Labor Department Stepping Up Investigations of H-2B Visa Users

Labor Department Stepping Up Investigations of H-2B Visa Users

The Wage and Hour division of the US Department of Labor announced earlier this month that it was planning a campaign of inspections and investigations targeting employers who use the H-2B seasonal guest worker visa program to hire temporary employees from other countries. Billed as an “education and enforcement initiative,” the campaign will target hotels and landscapers, the two industries that rely most heavily on the H-2B visa, “providing compliance assistance tools and information to employers and stakeholders, as well as conducting investigations of employers using this program,” according to the Labor Department’s statement:

A key component of the investigations is ensuring that employers recruit U.S. workers before applying for permission to employ temporary nonimmigrant workers. “Any employer seeking workers under this program must be ready and willing to hire qualified U.S. applicants first,” said Bryan Jarrett, Wage and Hour Division Acting Administrator. “This initiative demonstrates our commitment to safeguard American jobs, level the playing field for law-abiding employers, and protect guest workers from being paid less than they are legally owed or otherwise working under substandard conditions.”

Last year, WHD investigations found more than $105 million in back wages for more than 97,000 workers in industries with a high prevalence of H-2B workers, including the hotel industry.

The H-2B is a six-month visa that allows foreigners to work for a US employer temporarily and is most commonly used in the hospitality and landscaping industries to fill labor shortages in the high-demand summer season. In a historically tight market for American workers, employers in these industries have grown more dependent on the H-2B program to keep up with seasonal demand and grow their businesses. The policies of President Donald Trump, who has tasked his administration with reducing the number of both legal and undocumented immigrants entering the US, have exacerbated the labor market challenges of many employers who rely on guest worker visa programs like the H-1B and H-2B.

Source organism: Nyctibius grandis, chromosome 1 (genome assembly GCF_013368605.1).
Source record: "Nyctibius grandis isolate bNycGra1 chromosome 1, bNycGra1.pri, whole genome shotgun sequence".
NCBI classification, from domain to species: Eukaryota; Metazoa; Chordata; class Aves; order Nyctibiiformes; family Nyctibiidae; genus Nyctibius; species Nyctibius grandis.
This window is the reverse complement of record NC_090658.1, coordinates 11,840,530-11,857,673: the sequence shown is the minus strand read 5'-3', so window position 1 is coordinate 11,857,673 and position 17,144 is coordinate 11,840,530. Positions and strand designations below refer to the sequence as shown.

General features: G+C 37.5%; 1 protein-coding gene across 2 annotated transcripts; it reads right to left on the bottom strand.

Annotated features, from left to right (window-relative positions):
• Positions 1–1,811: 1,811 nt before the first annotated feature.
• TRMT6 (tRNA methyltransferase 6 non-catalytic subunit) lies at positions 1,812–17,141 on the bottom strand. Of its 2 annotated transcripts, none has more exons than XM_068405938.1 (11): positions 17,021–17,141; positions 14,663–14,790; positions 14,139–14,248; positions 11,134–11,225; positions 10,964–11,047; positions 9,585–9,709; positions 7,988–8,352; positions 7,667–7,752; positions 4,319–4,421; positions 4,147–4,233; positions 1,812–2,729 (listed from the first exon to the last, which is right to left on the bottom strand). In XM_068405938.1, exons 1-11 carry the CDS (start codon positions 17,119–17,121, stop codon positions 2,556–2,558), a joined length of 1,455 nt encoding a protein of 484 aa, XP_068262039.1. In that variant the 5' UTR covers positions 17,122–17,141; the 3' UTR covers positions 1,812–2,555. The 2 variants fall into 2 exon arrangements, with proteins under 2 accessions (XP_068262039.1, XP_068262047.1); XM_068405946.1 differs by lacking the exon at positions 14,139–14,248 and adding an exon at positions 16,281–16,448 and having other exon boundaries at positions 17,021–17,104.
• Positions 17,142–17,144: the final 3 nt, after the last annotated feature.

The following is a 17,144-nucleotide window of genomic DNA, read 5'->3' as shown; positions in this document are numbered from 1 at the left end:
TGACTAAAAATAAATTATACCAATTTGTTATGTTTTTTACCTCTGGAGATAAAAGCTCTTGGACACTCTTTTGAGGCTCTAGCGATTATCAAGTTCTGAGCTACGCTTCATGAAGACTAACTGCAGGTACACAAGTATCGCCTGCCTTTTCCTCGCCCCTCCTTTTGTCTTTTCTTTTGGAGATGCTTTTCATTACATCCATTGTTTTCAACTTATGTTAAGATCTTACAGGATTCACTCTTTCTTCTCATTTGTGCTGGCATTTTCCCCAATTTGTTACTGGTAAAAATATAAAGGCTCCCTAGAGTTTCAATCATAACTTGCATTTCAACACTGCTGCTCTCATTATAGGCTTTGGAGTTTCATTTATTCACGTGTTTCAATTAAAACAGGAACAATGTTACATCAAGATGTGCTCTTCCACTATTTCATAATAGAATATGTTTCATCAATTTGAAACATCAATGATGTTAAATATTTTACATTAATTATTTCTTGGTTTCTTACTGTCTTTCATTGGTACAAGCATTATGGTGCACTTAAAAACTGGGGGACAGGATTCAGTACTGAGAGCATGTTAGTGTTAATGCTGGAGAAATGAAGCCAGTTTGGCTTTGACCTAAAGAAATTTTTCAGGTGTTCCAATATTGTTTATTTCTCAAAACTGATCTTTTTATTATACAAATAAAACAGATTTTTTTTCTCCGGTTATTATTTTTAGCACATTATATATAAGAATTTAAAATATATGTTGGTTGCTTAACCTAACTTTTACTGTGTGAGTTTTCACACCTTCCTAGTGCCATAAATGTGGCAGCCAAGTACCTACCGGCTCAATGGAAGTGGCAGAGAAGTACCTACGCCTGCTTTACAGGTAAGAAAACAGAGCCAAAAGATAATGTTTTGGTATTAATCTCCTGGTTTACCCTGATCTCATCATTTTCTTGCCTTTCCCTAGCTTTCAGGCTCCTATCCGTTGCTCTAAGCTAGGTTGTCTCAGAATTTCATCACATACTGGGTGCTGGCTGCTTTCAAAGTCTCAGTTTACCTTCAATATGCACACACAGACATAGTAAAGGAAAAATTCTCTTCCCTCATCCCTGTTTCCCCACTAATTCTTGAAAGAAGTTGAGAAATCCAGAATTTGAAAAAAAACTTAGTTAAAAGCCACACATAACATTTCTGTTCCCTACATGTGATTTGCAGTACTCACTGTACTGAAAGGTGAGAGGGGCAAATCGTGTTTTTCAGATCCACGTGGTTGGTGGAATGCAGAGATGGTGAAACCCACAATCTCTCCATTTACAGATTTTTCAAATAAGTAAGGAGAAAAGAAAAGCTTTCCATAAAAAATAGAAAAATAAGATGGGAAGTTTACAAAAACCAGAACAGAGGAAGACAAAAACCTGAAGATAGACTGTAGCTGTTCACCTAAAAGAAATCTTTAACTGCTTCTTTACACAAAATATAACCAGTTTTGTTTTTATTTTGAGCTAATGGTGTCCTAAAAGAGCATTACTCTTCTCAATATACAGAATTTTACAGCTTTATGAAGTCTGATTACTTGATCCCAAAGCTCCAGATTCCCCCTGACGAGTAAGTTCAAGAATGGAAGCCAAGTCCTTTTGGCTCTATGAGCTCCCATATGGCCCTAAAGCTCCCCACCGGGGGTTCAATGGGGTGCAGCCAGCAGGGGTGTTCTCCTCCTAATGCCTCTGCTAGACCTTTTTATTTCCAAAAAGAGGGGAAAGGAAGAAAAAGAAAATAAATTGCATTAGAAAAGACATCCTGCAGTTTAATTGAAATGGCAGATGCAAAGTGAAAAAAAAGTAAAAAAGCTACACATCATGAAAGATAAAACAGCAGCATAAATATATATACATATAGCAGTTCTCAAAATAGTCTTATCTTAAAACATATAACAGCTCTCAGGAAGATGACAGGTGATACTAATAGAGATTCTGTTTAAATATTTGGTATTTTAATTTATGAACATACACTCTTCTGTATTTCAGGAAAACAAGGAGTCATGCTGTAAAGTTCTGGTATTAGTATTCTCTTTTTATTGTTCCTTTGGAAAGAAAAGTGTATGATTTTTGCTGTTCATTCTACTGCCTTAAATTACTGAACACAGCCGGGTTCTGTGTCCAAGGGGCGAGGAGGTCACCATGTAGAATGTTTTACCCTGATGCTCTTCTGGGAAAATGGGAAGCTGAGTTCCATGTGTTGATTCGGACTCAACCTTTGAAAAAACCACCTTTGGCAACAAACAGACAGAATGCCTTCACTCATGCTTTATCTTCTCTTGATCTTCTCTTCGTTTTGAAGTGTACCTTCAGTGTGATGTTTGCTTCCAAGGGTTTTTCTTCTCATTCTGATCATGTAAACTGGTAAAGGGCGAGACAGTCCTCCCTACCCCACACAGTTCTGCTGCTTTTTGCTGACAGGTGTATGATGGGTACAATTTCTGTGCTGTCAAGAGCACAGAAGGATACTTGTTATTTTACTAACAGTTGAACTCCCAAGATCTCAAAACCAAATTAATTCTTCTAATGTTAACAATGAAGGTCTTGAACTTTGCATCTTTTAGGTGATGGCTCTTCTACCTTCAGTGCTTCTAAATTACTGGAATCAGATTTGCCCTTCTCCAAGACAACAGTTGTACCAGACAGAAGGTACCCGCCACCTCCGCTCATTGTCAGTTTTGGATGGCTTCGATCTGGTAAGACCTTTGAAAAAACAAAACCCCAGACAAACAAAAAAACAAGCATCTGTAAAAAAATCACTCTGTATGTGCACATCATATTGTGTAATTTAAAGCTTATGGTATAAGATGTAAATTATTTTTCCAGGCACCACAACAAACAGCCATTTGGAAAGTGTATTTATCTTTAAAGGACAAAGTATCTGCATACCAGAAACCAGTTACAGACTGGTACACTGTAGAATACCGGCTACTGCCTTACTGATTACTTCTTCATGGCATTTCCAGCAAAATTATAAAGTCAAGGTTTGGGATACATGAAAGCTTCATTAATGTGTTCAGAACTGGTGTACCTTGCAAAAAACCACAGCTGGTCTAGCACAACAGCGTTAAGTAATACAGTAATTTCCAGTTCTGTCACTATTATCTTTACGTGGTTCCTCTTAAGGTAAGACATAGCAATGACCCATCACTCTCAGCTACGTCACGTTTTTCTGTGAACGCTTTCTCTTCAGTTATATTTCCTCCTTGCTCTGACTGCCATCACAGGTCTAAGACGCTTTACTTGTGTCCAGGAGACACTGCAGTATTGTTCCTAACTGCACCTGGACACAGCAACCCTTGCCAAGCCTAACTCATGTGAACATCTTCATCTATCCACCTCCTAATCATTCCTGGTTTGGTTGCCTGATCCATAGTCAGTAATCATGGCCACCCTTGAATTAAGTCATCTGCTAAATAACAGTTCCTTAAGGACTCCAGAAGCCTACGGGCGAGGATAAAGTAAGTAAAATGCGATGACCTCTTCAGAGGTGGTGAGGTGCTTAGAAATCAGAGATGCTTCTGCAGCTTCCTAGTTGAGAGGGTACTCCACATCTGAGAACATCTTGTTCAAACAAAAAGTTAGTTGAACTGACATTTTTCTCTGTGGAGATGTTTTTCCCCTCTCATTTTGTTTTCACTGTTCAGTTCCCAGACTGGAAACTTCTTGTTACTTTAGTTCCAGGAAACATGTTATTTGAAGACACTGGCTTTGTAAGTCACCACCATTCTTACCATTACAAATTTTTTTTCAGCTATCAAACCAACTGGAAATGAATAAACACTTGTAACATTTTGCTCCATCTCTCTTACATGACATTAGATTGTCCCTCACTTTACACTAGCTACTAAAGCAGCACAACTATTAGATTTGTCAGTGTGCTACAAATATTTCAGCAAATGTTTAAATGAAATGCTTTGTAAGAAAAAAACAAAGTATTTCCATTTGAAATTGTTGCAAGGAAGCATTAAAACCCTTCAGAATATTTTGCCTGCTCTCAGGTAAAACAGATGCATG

Both last year and this year, the US Department of Homeland Security authorized the issuing of an additional 15,000 H-2B visas on top of the 66,000 provided for by Congress, and the spending bill passed by Congress earlier this year expanded DHS’s authority to raise the cap further. At the same time, however, the Trump administration has been subjecting visa applications to greater scrutiny and rejecting them at higher rates.

The president and other critics of these programs contend that the labor shortages these visas are meant to address are overstated, and that employers should be more diligent in seeking out US citizens to fill these roles. Seasonal industries have been behaving like labor is in short supply, however: Seasonal workers this summer were able to demand an unusual degree of flexibility and employers had to work harder to attract them. In comments to SHRM’s Roy Maurer, associations representing the industries affected by the Labor Department’s new initiative insist that they have been trying to hire citizens but simply can’t find enough Americans to meet their needs:

As for investigations and audits, the H-2B Workforce Coalition stated, “We are confident any such investigations will not discover any more incidences of wage and hour noncompliance by H-2B employers than in the general employer pool. In fact, given that H-2B employers are more highly regulated, it is likely there is lower noncompliance.”

[Andrew Bray, vice president of government relations at the National Association of Landscape Professionals,] added that with remarkably low unemployment, there just aren’t enough U.S. workers to do the jobs that are needed. “These companies have been out there trying to find U.S. workers,” he said. “They go to community colleges, colleges, high schools, post the jobs everywhere you can imagine, thinking outside the box, but the workers aren’t there. It’s also important to understand that not every person is physically able to do some of the demanding manual labor that is required in landscaping.”

This post is published for informational purposes only and does not constitute legal advice or an opinion on the legal matters discussed within. Employers should consult their general counsel whenever they have questions pertaining to laws, regulations, or potential liabilities.